Lynx was a very interesting hardware design. The other handhelds back then were either similar in design philosophy to consoles or were actual console shrinks. Lynx on the other hand had a design that seemed well tailored to the low resolution display it and other contemporary handhelds were stuck with.

    The hardware could even sort of do flat shaded triangles, but since you'd have to calculate the slopes on the CPU and store lengthy sprite headers for them (two per triangle, usually) it was probably not worth a lot.

    Fun fact: the two engineers responsible for the Lynx went on to work on the 3DO, and if you look at the designs it shows.
     
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  9. Pottsey

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    The Jaguar was by far my favourite console and I still have a few but the majority of the games are rubbish. One of the problems was the lack of storage space on the cartridges. It really should have come with the CD add-on as default.
     
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  10. swaaye

    swaaye Entirely Suboptimal
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    I don't know... Those 1-2x CD-ROM drives were not overly useful. But I guess they could have at least joined the horrible FMV fad era. :)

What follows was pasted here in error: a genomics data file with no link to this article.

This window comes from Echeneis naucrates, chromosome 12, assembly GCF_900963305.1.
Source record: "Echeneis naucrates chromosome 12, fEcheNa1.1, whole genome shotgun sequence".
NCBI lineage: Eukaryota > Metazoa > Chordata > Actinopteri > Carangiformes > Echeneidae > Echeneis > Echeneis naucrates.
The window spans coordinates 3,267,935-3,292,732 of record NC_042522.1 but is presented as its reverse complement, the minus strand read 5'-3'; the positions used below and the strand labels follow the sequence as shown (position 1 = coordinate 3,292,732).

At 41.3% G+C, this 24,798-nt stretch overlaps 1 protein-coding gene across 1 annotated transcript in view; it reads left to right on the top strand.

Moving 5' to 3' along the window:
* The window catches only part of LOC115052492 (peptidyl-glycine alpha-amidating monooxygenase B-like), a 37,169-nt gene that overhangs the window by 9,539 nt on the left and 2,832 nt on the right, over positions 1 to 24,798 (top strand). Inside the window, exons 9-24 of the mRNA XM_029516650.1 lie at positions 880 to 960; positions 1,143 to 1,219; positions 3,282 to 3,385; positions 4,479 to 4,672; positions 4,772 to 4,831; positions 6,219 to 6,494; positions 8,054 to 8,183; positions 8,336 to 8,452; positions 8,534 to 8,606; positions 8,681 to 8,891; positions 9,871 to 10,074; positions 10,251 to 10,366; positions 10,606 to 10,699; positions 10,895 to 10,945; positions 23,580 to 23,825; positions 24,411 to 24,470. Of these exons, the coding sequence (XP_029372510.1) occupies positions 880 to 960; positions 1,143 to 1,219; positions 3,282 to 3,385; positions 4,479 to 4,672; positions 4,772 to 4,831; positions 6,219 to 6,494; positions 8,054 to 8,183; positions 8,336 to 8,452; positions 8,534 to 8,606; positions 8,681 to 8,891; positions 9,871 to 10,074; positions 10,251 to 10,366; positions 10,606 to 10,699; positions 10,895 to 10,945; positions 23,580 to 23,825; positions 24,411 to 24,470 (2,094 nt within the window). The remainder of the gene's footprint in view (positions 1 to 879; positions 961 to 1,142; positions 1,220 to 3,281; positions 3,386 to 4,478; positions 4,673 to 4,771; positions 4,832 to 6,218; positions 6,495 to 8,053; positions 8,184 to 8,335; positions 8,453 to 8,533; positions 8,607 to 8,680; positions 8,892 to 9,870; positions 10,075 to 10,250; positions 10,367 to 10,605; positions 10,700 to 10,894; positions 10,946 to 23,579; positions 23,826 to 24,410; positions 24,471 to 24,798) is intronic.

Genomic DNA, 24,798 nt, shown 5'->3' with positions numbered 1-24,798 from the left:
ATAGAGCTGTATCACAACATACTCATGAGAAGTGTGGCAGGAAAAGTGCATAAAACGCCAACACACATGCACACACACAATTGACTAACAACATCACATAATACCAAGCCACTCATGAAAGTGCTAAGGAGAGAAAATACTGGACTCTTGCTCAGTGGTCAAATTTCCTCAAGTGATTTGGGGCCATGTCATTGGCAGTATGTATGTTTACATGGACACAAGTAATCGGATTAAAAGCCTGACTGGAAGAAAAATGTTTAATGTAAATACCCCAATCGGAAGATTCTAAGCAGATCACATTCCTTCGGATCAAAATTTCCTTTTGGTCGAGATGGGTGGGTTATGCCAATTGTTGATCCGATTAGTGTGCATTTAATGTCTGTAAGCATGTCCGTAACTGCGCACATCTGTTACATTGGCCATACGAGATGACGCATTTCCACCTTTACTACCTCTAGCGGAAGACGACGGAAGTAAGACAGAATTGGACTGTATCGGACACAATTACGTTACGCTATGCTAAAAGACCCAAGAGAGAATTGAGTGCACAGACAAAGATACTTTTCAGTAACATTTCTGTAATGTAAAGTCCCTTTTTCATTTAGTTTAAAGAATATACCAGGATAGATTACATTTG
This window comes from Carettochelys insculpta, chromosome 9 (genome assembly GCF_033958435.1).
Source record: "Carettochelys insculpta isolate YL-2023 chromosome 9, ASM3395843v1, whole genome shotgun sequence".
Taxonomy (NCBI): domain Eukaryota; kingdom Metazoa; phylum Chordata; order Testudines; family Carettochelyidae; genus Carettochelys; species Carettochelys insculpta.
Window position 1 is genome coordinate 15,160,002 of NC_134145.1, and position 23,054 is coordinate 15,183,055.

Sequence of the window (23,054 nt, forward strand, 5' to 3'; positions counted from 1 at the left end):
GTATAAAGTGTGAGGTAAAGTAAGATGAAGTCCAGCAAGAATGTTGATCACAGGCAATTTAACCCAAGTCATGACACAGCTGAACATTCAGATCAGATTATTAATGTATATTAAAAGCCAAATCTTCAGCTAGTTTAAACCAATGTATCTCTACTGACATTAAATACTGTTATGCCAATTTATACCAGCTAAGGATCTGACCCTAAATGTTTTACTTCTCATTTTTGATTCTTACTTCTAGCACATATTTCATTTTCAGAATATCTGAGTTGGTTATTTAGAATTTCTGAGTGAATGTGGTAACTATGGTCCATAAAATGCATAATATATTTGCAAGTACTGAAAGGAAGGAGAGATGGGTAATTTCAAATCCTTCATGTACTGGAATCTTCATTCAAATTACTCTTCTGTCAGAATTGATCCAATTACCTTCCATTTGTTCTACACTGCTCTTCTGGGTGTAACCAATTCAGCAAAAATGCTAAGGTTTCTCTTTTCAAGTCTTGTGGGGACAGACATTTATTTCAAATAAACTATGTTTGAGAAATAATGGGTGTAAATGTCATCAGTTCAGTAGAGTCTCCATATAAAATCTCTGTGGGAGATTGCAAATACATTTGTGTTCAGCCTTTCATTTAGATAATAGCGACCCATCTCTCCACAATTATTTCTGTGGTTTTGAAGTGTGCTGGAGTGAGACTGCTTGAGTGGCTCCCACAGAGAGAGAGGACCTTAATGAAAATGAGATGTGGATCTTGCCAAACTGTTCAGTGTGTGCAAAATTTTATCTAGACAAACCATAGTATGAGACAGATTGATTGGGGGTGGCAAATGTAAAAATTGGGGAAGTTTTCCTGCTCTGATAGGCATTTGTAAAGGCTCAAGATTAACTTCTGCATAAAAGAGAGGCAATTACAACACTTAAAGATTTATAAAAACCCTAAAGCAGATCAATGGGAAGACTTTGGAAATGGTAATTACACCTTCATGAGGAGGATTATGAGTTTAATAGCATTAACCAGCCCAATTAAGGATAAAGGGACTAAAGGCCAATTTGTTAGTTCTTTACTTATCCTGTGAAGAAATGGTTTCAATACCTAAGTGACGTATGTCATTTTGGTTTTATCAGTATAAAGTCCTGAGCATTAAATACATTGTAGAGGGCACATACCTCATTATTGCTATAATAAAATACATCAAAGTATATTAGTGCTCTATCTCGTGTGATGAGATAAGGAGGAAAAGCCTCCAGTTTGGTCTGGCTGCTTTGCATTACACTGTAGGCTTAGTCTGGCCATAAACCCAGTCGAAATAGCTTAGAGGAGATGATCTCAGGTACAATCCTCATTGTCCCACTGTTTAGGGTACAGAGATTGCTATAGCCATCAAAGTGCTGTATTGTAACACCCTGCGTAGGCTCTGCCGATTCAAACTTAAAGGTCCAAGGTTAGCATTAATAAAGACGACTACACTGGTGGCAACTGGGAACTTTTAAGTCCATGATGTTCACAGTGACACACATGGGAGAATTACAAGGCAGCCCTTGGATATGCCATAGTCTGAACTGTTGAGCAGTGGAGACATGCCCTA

I think the only games on the platform that interested me were Doom and AVP... But the tech seems quite underutilized. Probably because it was another very challenging architecture.
     
  11. Tahir2

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    http://www.yaronet.com/topics/17703-john-carmack-parle-de-la-la-jag-2000

    "The little risc engined were decent processors. I was surprised that they didn't use off the shelf
    designs, but they basically worked ok. They had some design hazards (write after write) that didn't get
    fixed, but the only thing truly wrong with them was that they had scratchpad memory instead of
    caches, and couldn't execute code from main memory. I had to chunk the DOOM renderer into nine
    sequentially loaded overlays to get it working (with hindsight, I would have done it differently in about
    three...)."

    JC ..... he did say a bunch of other stuff too, so click the link.. apparently he also liked the 16bit CLUT the Jaguar had and wished it was available on PC (that is from memory....read about it in an edition of Edge magazine).
     
  12. swaaye

    swaaye Entirely Suboptimal
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    This is actually what I was looking for at the beginning of the thread but couldn't find it. Thanks for posting. :)

    I wonder how many games just ran on the 68k.
     
    #12 swaaye, Aug 9, 2016
    Last edited: Aug 9, 2016
  13. Tahir2

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    #13 Tahir2, Aug 9, 2016